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St. Petersburg, Florida -- Armed with statistics that show ear-end collisions up 40 percent and a recent letter from the Pinellas County Clerk of the Court calling the citation process unfair, Councilman Wengay Newton said the time had come to put the brakes on St. Petersburg's red light cameras.

St. Pete mayor issues change in red light camera policy

"We only have one option on this program," said Newton, "and I would make a motion that we terminate the contract with ATS and end the right on red or red light camera program."

Newton got support and a quick second on his motion from fellow council member Leslie Curran, who slammed ATS, the company that runs the red light program.

"They aren't so concerned to save lives and allieviate crashes. They're concerned for the number of dollars they can put in their wallets," said Curran.

The red light program did get support from council members who beleive they do promote safer driving.

Councilman Charlie Gerdes said whilethe number of accidents may be higher, "the fact of the matter is crashes with injuries at those intersections are down. Crashes with injuries are down."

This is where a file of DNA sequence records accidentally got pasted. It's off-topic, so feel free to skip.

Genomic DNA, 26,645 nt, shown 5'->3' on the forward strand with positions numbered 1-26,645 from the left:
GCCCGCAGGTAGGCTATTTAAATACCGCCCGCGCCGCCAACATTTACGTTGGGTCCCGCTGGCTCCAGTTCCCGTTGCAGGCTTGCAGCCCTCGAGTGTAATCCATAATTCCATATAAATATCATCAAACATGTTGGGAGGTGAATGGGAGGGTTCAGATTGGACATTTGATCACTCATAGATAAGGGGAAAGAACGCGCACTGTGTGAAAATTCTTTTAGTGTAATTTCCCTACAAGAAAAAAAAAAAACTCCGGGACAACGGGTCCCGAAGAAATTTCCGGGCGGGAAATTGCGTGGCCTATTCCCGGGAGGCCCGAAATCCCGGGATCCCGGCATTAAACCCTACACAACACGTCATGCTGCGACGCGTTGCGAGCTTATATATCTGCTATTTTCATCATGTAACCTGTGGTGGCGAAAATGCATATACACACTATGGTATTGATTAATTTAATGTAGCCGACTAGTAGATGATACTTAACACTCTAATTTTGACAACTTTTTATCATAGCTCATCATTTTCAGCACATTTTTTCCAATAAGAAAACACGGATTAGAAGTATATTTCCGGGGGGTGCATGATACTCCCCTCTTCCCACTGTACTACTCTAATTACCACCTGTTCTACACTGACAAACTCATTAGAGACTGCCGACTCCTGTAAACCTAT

In the end, the council voted 5-3 to keep the cameras in place for now.

Mayor Bill Foster said he'd prefer to keep thecameras workingand helpstate lawmakers tweak the rules to give people who need it more time to appeal the citation - or perhaps show it wasn't them behind the wheel - more time to do so without seeing their fines increase in the process.

"We're gonna work with the legislature and certainly advocate two positions. One - don't kill the program because it does work, but two let's fix the inequities in the existing statute," said Foster.

In the meantime, themayor's moratorium for people who are appealing their citations under certain circumstances will remain in place.

Follow 10 News Reporter Eric Glasser on twitter @ericglassertv

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